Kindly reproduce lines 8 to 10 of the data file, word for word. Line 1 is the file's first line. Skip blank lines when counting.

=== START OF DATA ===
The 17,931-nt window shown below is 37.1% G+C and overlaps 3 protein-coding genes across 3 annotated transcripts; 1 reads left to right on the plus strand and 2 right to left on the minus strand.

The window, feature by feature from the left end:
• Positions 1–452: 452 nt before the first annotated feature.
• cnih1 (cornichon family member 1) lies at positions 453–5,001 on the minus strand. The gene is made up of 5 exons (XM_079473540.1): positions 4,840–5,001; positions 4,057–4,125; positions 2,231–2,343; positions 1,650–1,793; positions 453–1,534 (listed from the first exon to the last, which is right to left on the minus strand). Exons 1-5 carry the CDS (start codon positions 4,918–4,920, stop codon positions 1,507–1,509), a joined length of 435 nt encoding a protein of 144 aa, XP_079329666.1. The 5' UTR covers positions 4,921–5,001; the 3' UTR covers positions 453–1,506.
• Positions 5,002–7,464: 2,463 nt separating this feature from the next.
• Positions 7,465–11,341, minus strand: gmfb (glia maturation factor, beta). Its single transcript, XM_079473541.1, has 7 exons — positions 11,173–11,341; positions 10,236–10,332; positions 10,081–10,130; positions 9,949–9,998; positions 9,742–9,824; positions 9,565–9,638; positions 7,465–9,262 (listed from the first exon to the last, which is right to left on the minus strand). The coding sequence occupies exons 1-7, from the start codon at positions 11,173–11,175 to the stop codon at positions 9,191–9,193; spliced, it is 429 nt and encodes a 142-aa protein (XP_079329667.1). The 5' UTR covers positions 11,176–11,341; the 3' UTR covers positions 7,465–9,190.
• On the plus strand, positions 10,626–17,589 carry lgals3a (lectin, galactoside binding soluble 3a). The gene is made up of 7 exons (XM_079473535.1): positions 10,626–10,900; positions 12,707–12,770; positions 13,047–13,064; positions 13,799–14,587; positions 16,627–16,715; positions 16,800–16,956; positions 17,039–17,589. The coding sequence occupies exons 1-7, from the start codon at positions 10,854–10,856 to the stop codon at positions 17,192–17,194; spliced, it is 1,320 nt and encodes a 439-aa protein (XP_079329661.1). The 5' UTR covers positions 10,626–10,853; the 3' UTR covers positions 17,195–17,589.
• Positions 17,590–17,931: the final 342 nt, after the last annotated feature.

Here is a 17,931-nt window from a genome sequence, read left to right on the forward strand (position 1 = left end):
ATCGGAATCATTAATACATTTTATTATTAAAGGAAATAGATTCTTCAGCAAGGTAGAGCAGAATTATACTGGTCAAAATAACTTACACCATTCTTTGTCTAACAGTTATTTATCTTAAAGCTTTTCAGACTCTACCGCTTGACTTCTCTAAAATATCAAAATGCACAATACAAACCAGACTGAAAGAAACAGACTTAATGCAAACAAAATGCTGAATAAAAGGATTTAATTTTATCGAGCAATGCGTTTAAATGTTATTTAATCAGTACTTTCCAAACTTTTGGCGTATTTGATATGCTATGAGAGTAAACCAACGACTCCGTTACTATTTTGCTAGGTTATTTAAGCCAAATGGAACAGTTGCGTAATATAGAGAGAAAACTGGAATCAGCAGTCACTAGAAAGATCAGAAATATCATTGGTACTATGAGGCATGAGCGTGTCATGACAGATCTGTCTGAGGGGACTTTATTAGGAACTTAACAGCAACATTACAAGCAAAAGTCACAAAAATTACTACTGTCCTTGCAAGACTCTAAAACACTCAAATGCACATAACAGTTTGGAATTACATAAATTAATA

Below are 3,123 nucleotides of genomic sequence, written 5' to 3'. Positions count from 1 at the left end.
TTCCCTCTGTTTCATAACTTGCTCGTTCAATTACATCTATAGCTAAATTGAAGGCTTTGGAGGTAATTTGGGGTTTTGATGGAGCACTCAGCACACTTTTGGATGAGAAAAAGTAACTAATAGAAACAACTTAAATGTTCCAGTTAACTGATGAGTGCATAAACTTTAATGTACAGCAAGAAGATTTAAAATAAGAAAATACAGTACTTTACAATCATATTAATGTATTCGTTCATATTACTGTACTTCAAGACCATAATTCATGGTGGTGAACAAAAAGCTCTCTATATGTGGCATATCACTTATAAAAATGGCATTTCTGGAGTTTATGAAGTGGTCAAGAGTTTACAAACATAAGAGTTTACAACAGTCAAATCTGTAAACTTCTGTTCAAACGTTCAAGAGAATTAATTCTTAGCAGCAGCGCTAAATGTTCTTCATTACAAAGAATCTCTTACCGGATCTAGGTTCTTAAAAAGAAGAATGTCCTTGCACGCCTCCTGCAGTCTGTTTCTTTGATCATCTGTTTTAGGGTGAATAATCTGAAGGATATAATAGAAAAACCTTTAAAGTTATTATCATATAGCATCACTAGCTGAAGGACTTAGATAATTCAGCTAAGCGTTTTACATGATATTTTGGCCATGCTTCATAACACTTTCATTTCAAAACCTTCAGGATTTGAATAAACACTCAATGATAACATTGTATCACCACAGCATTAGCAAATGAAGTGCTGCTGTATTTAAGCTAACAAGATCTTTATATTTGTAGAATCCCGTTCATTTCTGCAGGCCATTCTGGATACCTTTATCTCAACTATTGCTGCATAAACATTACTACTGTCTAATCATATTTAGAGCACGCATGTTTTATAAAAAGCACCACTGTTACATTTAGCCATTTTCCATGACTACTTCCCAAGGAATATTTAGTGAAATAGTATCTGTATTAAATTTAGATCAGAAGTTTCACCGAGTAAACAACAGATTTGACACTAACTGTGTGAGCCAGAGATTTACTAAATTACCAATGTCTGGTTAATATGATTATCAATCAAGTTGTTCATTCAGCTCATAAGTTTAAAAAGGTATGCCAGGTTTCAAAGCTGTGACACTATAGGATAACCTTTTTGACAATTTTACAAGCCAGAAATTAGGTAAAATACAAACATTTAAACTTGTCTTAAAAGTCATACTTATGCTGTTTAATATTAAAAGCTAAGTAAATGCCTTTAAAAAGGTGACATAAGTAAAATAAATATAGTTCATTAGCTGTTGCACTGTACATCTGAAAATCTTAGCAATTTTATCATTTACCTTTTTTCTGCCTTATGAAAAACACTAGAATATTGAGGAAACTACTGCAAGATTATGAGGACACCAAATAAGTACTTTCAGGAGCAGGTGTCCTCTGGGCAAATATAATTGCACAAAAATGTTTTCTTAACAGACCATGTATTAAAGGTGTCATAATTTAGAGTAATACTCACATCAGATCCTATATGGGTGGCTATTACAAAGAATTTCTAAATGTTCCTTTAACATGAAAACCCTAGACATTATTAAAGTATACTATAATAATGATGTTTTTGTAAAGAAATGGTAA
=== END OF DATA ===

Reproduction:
• Positions 17,590–17,931: the final 342 nt, after the last annotated feature.

Here is a 17,931-nt window from a genome sequence, read left to right on the forward strand (position 1 = left end):
ATCGGAATCATTAATACATTTTATTATTAAAGGAAATAGATTCTTCAGCAAGGTAGAGCAGAATTATACTGGTCAAAATAACTTACACCATTCTTTGTCTAACAGTTATTTATCTTAAAGCTTTTCAGACTCTACCGCTTGACTTCTCTAAAATATCAAAATGCACAATACAAACCAGACTGAAAGAAACAGACTTAATGCAAACAAAATGCTGAATAAAAGGATTTAATTTTATCGAGCAATGCGTTTAAATGTTATTTAATCAGTACTTTCCAAACTTTTGGCGTATTTGATATGCTATGAGAGTAAACCAACGACTCCGTTACTATTTTGCTAGGTTATTTAAGCCAAATGGAACAGTTGCGTAATATAGAGAGAAAACTGGAATCAGCAGTCACTAGAAAGATCAGAAATATCATTGGTACTATGAGGCATGAGCGTGTCATGACAGATCTGTCTGAGGGGACTTTATTAGGAACTTAACAGCAACATTACAAGCAAAAGTCACAAAAATTACTACTGTCCTTGCAAGACTCTAAAACACTCAAATGCACATAACAGTTTGGAATTACATAAATTAATA